I first heard Personville called Poisonville by a red-haired mucker named Hickey Dewey in the Big Ship in Butte. He also called his shirt a shoit. I didn't think anything of what he had done to the city's name. Later I heard men who could manage their r's give it the same pronunciation. I still didn't see anything in it but the meaningless sort of humor that used to make richardsnary the thieves' word for dictionary. A few years later I went to Personville and learned better.Here's the gripe: Someone who called his shirt a shoit would not pronounce the first part of Personville poison, and that undercuts Hammett's whole point. Rather he would say poi-suhn, with an s sound rather than a z.
Unless Hammett referred to a regional pronunciation unknown to me, in which the pronunciations of s and z are much closer than in the English I know, he can’t have it both ways. The Personville/Poisonville pun works, or else the shirt/shoit dialect pronunciation joke works, but they can’t both work. Contrary to what he has the Continental Op tell us in that opening paragraph, the pun does not hinge on pronunciation of the r's, but rather of s and z.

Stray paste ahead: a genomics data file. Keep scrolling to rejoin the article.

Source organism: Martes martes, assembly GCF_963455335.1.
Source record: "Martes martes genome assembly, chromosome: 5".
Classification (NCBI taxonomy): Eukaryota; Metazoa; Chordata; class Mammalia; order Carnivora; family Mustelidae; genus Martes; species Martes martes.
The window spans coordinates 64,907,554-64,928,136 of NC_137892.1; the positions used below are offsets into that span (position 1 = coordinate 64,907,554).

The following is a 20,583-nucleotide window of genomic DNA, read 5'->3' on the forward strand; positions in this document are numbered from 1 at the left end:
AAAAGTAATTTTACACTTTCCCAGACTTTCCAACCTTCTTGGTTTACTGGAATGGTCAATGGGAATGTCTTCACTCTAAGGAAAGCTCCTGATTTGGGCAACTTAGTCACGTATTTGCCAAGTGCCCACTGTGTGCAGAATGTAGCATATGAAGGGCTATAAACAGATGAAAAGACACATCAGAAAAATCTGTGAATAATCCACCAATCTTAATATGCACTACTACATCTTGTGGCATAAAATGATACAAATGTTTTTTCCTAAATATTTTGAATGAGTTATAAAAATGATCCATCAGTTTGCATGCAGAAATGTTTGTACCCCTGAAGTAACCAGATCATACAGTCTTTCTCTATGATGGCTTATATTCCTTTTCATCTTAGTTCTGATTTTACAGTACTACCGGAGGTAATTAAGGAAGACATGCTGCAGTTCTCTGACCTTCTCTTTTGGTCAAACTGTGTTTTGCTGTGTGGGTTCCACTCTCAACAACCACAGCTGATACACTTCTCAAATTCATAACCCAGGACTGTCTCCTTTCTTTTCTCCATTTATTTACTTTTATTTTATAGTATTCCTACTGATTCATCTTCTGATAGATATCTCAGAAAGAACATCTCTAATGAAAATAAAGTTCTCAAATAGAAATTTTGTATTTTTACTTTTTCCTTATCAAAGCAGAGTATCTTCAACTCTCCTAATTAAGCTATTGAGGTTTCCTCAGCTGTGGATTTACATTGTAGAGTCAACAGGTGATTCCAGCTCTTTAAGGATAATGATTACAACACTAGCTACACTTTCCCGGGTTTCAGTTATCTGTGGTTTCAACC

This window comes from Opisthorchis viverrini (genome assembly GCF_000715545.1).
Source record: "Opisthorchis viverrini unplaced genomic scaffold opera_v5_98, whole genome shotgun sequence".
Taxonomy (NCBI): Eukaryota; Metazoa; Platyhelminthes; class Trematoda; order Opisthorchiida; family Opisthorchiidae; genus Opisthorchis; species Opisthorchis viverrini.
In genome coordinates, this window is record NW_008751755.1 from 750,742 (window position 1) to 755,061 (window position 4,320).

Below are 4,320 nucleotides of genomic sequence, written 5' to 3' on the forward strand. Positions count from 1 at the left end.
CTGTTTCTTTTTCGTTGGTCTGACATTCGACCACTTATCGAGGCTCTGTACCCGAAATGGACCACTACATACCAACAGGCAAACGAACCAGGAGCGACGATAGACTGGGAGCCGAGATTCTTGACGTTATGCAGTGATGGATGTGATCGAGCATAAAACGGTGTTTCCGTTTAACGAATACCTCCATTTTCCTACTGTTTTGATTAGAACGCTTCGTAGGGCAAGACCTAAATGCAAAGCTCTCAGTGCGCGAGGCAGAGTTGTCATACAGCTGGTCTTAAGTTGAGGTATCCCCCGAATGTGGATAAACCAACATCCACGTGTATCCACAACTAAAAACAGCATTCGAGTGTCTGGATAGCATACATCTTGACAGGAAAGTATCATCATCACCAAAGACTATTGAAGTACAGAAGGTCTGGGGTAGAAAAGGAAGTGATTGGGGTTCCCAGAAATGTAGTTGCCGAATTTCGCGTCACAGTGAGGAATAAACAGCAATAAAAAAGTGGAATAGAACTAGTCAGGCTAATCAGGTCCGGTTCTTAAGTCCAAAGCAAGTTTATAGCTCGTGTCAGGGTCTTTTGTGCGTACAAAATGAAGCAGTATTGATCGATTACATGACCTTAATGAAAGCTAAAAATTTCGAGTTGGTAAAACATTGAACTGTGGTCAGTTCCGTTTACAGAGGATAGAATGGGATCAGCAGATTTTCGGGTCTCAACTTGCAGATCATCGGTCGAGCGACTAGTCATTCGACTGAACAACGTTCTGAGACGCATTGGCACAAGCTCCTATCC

This is not a trivial point; an opening, especially one as celebrated as this, ought to pull the reader right, and not distract him with minor inaccuracies. Comment from Hammett lovers and sociolinguists welcome.
Oh, geez, could the town's name be pronounced Per-zuhn-ville, in which case the jocose mispronunciation would make sense?
© Peter Rozovsky 2010